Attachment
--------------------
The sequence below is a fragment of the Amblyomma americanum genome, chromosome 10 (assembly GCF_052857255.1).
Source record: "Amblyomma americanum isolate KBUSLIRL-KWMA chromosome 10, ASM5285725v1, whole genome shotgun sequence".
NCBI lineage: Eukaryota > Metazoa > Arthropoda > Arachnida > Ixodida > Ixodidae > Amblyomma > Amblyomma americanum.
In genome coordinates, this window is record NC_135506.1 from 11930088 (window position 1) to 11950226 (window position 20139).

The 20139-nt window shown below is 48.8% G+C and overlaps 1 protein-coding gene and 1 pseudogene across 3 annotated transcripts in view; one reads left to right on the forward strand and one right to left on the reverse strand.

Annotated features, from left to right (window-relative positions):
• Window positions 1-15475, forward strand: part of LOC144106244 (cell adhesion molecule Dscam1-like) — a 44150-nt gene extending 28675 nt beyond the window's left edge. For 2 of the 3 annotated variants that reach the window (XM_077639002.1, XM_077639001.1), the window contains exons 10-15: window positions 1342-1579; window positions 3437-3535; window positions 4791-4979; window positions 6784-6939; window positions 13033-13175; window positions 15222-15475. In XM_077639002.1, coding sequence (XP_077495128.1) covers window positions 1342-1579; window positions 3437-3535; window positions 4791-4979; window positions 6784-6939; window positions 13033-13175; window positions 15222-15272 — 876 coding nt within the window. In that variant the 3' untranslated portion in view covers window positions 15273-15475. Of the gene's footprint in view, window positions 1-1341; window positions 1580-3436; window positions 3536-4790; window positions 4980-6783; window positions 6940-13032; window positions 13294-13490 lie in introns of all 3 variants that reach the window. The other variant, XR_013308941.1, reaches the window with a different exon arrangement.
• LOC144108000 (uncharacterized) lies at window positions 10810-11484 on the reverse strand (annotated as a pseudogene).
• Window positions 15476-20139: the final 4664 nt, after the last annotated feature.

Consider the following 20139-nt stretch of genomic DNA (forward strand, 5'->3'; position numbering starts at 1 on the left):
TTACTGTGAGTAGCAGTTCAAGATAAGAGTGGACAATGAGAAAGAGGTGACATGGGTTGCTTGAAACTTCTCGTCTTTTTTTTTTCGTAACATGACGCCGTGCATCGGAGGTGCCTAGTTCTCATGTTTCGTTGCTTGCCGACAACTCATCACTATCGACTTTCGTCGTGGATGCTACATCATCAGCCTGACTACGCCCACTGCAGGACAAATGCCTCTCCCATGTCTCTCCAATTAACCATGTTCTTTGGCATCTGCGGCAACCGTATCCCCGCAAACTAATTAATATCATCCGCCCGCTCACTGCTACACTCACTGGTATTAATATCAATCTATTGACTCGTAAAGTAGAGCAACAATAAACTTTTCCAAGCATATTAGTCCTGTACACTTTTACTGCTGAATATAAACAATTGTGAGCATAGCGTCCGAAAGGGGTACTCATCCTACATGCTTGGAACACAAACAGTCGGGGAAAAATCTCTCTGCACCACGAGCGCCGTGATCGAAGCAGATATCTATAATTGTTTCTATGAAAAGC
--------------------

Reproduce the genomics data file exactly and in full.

The sequence below is a fragment of the Amblyomma americanum genome, chromosome 10 (assembly GCF_052857255.1).
Source record: "Amblyomma americanum isolate KBUSLIRL-KWMA chromosome 10, ASM5285725v1, whole genome shotgun sequence".
NCBI lineage: Eukaryota > Metazoa > Arthropoda > Arachnida > Ixodida > Ixodidae > Amblyomma > Amblyomma americanum.
In genome coordinates, this window is record NC_135506.1 from 11930088 (window position 1) to 11950226 (window position 20139).

The 20139-nt window shown below is 48.8% G+C and overlaps 1 protein-coding gene and 1 pseudogene across 3 annotated transcripts in view; one reads left to right on the forward strand and one right to left on the reverse strand.

Annotated features, from left to right (window-relative positions):
• Window positions 1-15475, forward strand: part of LOC144106244 (cell adhesion molecule Dscam1-like) — a 44150-nt gene extending 28675 nt beyond the window's left edge. For 2 of the 3 annotated variants that reach the window (XM_077639002.1, XM_077639001.1), the window contains exons 10-15: window positions 1342-1579; window positions 3437-3535; window positions 4791-4979; window positions 6784-6939; window positions 13033-13175; window positions 15222-15475. In XM_077639002.1, coding sequence (XP_077495128.1) covers window positions 1342-1579; window positions 3437-3535; window positions 4791-4979; window positions 6784-6939; window positions 13033-13175; window positions 15222-15272 — 876 coding nt within the window. In that variant the 3' untranslated portion in view covers window positions 15273-15475. Of the gene's footprint in view, window positions 1-1341; window positions 1580-3436; window positions 3536-4790; window positions 4980-6783; window positions 6940-13032; window positions 13294-13490 lie in introns of all 3 variants that reach the window. The other variant, XR_013308941.1, reaches the window with a different exon arrangement.
• LOC144108000 (uncharacterized) lies at window positions 10810-11484 on the reverse strand (annotated as a pseudogene).
• Window positions 15476-20139: the final 4664 nt, after the last annotated feature.

Consider the following 20139-nt stretch of genomic DNA (forward strand, 5'->3'; position numbering starts at 1 on the left):
TTACTGTGAGTAGCAGTTCAAGATAAGAGTGGACAATGAGAAAGAGGTGACATGGGTTGCTTGAAACTTCTCGTCTTTTTTTTTTCGTAACATGACGCCGTGCATCGGAGGTGCCTAGTTCTCATGTTTCGTTGCTTGCCGACAACTCATCACTATCGACTTTCGTCGTGGATGCTACATCATCAGCCTGACTACGCCCACTGCAGGACAAATGCCTCTCCCATGTCTCTCCAATTAACCATGTTCTTTGGCATCTGCGGCAACCGTATCCCCGCAAACTAATTAATATCATCCGCCCGCTCACTGCTACACTCACTGGTATTAATATCAATCTATTGACTCGTAAAGTAGAGCAACAATAAACTTTTCCAAGCATATTAGTCCTGTACACTTTTACTGCTGAATATAAACAATTGTGAGCATAGCGTCCGAAAGGGGTACTCATCCTACATGCTTGGAACACAAACAGTCGGGGAAAAATCTCTCTGCACCACGAGCGCCGTGATCGAAGCAGATATCTATAATTGTTTCTATGAAAAGC